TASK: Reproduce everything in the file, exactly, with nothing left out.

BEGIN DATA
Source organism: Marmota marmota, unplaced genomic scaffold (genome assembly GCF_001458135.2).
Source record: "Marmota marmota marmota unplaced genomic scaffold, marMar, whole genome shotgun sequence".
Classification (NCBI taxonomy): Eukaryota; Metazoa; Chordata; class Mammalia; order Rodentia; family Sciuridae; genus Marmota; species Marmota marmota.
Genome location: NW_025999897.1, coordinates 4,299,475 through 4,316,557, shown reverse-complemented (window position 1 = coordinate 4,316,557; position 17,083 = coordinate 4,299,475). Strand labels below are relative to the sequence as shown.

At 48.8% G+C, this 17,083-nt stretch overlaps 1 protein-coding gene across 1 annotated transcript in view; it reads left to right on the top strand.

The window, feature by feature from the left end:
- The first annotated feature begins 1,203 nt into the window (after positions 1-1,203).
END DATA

Source organism: Marmota marmota, unplaced genomic scaffold (genome assembly GCF_001458135.2).
Source record: "Marmota marmota marmota unplaced genomic scaffold, marMar, whole genome shotgun sequence".
Classification (NCBI taxonomy): Eukaryota; Metazoa; Chordata; class Mammalia; order Rodentia; family Sciuridae; genus Marmota; species Marmota marmota.
Genome location: NW_025999897.1, coordinates 4,299,475 through 4,316,557, shown reverse-complemented (window position 1 = coordinate 4,316,557; position 17,083 = coordinate 4,299,475). Strand labels below are relative to the sequence as shown.

At 48.8% G+C, this 17,083-nt stretch overlaps 1 protein-coding gene across 1 annotated transcript in view; it reads left to right on the top strand.

The window, feature by feature from the left end:
- The first annotated feature begins 1,203 nt into the window (after positions 1-1,203).